In 1933, an enterprising editor in Inverness enlivened a
slow news week with the story of an odd sighting in
Loch Ness. The legend grew overnight - and today
individuals still scan the dark waters of the Loch for a
sight of Nessie, the Loch Ness Monster.
Legend insists that the celebrated Loch Ness Monster
inhabits a cave beneath the picturesque ruins of
The jagged ruins of Urquhart Castle, once one of the largest strongholds of
medieval Scotland, is an impressive structure overlooking Loch Ness.
The Culloden Visitor Centre
recounts where the British
troops defeated Bonnie
Prince Charlie and the
Highland clans in 1746.
Edinburgh , Scotland
South Queensferry is the gateway to
Edinburgh, the political, commercial and
cultural heart of Scotland. Nestled
between the Highlands and the Border
Hills, Edinburgh is a gracious city noted
for its superb skyline, its impressive
collection of architecture and its beautiful
parks. The streets of the elegant New
Town are lined with graceful Georgian
buildings, many designed by the great
architect Robert Adam.
Edinburgh has also exerted a tremendous cultural force on Europe and the Englishspeaking world. The International Festival has been one of the premier European
cultural events for over half a century. Among those who have called the city home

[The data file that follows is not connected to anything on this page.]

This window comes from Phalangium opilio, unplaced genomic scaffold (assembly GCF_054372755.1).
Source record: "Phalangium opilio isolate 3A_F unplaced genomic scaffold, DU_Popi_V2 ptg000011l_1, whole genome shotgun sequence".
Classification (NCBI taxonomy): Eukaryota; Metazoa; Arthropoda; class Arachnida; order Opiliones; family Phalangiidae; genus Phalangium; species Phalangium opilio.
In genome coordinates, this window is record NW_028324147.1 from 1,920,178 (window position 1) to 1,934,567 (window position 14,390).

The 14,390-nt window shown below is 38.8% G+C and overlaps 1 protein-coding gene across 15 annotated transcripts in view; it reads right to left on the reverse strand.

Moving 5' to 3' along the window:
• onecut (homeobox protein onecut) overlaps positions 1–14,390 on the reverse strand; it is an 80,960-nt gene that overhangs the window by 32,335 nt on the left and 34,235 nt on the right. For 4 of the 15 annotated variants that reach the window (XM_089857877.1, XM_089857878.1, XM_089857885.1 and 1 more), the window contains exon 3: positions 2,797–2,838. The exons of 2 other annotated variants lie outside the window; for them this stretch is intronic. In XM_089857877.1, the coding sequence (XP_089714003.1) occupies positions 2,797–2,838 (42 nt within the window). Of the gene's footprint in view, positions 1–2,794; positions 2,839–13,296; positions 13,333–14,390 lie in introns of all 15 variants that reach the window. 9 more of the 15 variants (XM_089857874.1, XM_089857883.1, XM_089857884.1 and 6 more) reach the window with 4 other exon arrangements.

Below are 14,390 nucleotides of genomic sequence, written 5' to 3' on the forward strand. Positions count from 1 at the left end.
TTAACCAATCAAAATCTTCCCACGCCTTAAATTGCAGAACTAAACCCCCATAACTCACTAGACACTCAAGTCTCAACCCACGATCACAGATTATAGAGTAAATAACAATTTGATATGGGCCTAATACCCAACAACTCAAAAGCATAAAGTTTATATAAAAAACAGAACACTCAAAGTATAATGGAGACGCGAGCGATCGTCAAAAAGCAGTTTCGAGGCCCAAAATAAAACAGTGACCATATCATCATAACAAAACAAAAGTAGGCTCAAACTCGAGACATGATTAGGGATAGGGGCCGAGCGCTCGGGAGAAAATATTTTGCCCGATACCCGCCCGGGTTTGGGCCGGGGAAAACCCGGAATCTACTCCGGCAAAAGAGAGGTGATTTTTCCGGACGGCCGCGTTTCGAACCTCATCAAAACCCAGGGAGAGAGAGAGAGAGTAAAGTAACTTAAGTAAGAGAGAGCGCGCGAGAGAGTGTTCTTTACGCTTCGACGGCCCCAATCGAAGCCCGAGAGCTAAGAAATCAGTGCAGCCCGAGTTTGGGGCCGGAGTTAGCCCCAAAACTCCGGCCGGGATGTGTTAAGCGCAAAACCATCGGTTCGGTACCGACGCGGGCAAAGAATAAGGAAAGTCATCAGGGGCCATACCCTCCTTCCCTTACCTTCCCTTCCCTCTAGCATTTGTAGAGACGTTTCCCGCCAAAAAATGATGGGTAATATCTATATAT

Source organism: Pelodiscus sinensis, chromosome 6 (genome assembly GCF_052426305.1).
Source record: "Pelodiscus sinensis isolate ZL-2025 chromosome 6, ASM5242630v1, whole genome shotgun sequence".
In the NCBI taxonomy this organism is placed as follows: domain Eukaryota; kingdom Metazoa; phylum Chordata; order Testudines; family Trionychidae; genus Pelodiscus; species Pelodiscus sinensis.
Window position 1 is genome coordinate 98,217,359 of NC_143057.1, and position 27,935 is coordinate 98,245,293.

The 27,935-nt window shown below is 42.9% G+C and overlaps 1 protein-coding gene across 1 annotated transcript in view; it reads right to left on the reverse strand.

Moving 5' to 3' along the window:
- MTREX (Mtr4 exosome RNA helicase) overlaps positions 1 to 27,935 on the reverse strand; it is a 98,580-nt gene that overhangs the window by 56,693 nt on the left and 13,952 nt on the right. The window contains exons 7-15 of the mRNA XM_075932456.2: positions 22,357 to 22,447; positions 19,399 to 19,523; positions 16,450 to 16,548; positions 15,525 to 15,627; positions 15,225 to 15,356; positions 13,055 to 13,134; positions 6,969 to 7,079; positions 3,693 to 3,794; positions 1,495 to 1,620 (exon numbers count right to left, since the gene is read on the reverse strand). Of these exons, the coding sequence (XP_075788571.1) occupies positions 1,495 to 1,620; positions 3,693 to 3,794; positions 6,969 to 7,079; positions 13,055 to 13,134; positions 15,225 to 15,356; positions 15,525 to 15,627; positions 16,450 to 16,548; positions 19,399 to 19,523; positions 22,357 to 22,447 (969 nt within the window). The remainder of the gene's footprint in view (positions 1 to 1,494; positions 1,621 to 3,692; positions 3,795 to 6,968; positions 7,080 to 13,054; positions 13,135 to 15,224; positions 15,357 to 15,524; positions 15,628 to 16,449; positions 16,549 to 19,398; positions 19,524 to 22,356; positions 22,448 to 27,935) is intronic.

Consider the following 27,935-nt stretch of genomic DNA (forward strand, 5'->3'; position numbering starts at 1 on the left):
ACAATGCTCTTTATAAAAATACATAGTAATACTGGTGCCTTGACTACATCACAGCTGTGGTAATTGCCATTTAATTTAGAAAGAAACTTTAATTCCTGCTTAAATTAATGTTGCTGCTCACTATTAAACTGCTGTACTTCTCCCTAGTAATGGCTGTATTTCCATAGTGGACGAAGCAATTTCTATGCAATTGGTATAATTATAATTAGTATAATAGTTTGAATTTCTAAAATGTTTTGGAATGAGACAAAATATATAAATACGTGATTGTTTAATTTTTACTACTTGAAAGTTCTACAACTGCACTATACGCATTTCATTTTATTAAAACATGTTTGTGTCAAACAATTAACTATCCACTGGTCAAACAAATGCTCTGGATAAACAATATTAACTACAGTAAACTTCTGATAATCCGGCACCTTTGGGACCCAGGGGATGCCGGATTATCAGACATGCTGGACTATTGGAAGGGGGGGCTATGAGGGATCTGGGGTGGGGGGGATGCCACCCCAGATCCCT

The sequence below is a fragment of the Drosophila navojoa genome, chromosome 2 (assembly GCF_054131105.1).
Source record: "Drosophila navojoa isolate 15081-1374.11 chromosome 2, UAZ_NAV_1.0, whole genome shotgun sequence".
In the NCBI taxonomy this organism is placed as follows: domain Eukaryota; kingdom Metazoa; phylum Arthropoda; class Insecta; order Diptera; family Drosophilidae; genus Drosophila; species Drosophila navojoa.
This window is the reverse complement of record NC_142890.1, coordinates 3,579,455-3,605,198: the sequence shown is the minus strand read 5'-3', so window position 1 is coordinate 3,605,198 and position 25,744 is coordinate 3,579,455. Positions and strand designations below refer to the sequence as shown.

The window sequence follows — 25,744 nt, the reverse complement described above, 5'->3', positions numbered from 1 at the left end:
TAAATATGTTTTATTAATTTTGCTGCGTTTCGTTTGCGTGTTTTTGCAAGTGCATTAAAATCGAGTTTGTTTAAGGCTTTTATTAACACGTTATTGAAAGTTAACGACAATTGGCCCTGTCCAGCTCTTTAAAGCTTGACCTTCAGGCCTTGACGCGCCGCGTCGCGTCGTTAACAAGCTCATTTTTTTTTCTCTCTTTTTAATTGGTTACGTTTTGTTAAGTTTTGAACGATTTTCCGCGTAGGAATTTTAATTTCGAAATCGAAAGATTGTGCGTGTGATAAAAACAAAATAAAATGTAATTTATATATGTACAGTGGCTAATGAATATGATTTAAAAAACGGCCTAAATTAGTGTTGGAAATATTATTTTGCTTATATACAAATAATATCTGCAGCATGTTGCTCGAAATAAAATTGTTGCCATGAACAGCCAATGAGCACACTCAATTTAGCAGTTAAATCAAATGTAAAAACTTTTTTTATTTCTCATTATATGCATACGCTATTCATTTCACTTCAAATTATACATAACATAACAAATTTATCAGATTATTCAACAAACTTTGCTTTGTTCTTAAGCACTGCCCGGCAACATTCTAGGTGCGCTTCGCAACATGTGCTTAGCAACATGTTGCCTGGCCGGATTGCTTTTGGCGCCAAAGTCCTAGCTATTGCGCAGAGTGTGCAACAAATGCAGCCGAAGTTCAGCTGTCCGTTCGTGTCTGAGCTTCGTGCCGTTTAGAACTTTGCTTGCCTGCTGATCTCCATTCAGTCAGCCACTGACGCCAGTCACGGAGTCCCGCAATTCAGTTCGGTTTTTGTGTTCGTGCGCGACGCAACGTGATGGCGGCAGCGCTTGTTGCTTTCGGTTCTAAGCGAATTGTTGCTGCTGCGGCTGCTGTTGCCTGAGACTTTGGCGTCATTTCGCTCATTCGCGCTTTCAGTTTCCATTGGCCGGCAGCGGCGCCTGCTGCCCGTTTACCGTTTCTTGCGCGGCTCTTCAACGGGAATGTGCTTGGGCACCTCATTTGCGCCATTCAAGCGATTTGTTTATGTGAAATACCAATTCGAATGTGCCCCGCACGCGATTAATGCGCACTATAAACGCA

are the writers, Robert Burns, James Boswell, and Sir Walter Scott and the
philosophers, Adam Smith and David Hume. To take the Hoho bus through the
streets of Edinburgh is to experience one of the world's great cities.
Scotland's capital boasts 1,000 years of
history, culture and tradition. Majestic
Edinburgh Castle dominates the Royal
Mile from atop its volcanic crag.
Royal Mile & Edinburgh Castle
This imposing castle dominates the cityscape from atop its rocky perch. Situated at
the end of historic Royal Mile, its dramatic, medieval design remains largely
unchanged since the 18th century.
Delight in the lively atmosphere and scenic beauty of Edinburgh's most popular
thoroughfare in the "New Town" area. Browse the colorful shops and fashionable
boutiques and enjoy the many sidewalk cafes.
Dominating the end of
Royal Mile, Holyrood
Palace is the official
home to the monarch
while in Scotland. Its
hallowed halls have
witnessed some of the
most turbulent times in